Menahga farm demonstrates sustainable grazing

Robert and Sue Keranen operate a 100 percent perennial, pasture-based farm. They raise grass-fed beef and pastured pork.

Jared Luhman, with the Sustainable Farming Association, stands in lush fields at Bob Keranen's farm. They hosted an adaptive grazing workshop this month.

You’d never guess there was a severe drought at Single Cedar Farm, located south of Wolf Lake.

Robert and Sue Keranen operate a 100 percent perennial, pasture-based farm. They raise grass-fed beef and pastured pork.

The Sustainable Farming Association (SFA) showcased the Keranens’ ag practices during an “Adaptive Grazing Field Days” event this month.

Founded in 1989, the mission of SFA is to advance “environmental stewardship, economic resilience and strong, diverse communities through farmer-to-farmer networking, education, demonstration and research.”

More than 30 farmers toured Keranen’s farm on Aug. 17, learning about bale grazing, pastured pork production, water and fence infrastructure and adaptive grazing techniques.


Bob said he made the transition to grazing because he believes it is best for the soil and the financial benefits boost his business.

Initially a hobby farm, their herd grew from eight to 50. Efficiency and profitability became more important.

The Keranens joined SFA a year ago – and they are already seeing results.

“I started looking at different fertility programs to make my fields more productive. Everybody I talked to said, ‘Yeah, they work, but they’re really expensive.’ I don’t like to write checks,” Bob quipped.

Then he learned about Joe Salatin, author of “Folks, This Ain't Normal: A Farmer's Advice for Happier Hens, Healthier People, and a Better World.”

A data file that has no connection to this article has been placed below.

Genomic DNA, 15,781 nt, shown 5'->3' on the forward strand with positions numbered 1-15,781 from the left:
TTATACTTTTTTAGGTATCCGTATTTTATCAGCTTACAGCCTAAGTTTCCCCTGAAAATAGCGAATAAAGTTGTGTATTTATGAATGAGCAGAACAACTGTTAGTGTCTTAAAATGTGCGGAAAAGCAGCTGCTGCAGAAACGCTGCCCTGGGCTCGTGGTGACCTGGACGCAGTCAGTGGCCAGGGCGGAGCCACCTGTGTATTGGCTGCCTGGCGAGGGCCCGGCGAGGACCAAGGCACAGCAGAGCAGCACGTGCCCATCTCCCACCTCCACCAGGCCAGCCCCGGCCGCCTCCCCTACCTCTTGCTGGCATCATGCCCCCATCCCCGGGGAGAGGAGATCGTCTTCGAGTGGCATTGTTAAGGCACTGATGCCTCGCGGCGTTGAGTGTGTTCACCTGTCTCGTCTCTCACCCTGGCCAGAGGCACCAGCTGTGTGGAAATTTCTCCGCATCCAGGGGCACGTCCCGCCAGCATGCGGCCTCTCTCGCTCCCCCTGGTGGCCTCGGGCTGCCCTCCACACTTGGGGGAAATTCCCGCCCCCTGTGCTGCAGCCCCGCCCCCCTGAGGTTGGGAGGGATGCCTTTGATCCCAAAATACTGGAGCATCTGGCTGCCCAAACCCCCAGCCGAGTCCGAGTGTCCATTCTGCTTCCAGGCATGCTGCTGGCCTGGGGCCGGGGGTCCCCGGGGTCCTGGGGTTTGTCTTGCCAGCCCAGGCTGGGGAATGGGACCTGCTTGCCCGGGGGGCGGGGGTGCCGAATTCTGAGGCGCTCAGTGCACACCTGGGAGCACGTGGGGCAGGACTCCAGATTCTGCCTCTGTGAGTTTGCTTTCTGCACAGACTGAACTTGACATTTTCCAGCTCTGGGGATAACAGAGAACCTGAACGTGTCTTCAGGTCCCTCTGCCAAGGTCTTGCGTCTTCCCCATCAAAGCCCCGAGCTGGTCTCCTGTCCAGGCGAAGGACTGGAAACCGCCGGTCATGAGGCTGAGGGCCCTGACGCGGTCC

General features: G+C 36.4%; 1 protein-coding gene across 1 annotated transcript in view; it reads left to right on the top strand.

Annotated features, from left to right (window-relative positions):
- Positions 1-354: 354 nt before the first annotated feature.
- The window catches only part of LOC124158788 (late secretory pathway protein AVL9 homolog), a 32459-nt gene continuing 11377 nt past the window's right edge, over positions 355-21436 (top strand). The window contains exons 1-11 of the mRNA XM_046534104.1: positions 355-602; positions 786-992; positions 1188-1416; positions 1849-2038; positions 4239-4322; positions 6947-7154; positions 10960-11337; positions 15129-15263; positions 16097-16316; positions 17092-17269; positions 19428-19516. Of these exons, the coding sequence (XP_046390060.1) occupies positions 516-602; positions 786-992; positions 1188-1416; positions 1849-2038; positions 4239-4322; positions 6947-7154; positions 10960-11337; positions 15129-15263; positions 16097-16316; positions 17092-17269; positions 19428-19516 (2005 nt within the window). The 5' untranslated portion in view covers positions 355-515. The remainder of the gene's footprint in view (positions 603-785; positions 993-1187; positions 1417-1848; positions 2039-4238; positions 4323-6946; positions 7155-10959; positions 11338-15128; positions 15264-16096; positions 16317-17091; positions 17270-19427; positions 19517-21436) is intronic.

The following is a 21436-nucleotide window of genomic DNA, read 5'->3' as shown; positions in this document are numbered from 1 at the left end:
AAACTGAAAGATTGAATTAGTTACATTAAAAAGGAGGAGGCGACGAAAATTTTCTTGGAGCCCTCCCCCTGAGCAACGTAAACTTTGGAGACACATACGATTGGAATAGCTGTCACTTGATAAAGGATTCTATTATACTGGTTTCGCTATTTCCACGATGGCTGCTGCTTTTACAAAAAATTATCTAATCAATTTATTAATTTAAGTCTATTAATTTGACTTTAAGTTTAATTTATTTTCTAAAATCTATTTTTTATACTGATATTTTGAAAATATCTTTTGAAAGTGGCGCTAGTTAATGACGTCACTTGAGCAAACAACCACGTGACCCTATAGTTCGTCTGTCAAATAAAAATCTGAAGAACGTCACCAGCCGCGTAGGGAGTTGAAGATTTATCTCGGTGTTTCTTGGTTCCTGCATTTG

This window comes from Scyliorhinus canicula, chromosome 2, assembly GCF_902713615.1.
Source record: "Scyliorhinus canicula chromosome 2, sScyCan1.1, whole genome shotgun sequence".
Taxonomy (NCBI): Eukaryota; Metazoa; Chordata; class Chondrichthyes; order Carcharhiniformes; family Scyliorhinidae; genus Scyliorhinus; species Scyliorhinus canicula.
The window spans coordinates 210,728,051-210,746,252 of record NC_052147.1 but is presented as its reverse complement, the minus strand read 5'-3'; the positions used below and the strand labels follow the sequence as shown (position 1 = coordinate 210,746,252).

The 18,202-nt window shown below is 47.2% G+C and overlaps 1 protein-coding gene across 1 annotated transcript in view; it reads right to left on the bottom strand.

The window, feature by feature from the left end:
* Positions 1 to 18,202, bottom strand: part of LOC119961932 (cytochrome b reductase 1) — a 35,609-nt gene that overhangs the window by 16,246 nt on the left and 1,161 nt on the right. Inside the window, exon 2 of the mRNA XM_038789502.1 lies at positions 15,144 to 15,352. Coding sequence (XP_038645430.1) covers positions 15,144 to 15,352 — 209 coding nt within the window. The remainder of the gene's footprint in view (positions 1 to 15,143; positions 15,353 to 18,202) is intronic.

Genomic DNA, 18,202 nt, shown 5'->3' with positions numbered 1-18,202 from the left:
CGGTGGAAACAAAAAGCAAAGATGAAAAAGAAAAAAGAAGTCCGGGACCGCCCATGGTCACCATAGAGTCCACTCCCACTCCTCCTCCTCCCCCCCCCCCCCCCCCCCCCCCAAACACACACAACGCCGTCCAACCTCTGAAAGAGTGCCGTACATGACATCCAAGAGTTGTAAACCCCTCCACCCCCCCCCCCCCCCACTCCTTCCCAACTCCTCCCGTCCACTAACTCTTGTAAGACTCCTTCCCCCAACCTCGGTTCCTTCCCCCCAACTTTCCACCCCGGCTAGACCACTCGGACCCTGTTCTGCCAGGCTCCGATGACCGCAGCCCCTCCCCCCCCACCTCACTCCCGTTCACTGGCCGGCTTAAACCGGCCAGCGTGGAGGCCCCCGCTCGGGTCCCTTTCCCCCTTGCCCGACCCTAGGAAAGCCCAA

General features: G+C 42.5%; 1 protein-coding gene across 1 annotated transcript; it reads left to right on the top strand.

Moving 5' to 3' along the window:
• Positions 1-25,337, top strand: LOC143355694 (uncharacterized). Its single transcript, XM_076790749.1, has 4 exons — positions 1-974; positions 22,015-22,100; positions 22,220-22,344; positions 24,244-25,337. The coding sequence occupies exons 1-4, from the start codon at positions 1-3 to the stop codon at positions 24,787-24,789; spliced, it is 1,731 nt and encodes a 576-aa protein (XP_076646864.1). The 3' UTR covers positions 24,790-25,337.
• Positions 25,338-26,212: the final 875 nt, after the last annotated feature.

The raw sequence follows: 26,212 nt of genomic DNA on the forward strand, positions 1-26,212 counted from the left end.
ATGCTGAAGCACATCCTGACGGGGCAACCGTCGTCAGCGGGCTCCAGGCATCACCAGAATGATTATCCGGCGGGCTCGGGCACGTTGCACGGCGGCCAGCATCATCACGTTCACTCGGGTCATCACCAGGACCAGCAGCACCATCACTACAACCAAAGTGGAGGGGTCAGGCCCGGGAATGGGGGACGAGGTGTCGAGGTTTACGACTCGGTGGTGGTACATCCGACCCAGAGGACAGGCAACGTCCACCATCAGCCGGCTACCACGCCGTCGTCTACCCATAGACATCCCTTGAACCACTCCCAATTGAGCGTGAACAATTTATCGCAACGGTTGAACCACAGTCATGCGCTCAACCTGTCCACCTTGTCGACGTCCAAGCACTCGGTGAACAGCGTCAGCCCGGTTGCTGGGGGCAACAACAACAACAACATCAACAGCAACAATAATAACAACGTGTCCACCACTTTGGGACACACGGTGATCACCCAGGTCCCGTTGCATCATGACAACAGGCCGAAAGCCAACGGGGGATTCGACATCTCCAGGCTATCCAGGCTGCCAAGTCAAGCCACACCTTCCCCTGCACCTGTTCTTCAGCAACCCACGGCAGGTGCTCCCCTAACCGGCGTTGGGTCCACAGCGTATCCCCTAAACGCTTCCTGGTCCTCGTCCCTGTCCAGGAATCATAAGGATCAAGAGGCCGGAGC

Bob said he was comfortable jumping in feet first. “We pulled out every crutch we could think of underneath our animals. We went at it 100 percent,” he said.

The cattle are currently moved twice per day around the pasture. This essentially spreads the manure, fertilizing the soil, while increasing hoof impact on the ground, Bob explained. “Whatever they don’t want to eat, hopefully they trample it down so they can cover the soil up so we don’t have so much bare soil out there.”

Plants trampled by animals better retain moisture and reduce water evaporation. When soil temperatures rise above 100 degrees, Bob pointed out, soil microbes slow down and can die. The soil is dead at 130 degrees or more.


When the Keranens began grazing cattle, the field had alfalfa, bromegrass and orchardgrass.

With letting the cows manage the pasture, plant diversity has blossomed. Now there’s red clover, sweet clover, common ragweed, tall fescue, timothy and more.

“If I had to guess, I’d say most of the seed was here already,” Bob said. “It had to have an opportunity to express itself.”

He said, “That’s the beauty of this program. Why go buy seed when there’s millions of pounds of seed in the ground already?”

When diverse plants are available in the pasture, SFA soil health lead Jared Luhman said studies found that cows will “choose bites of this and bites of that to balance their diet.”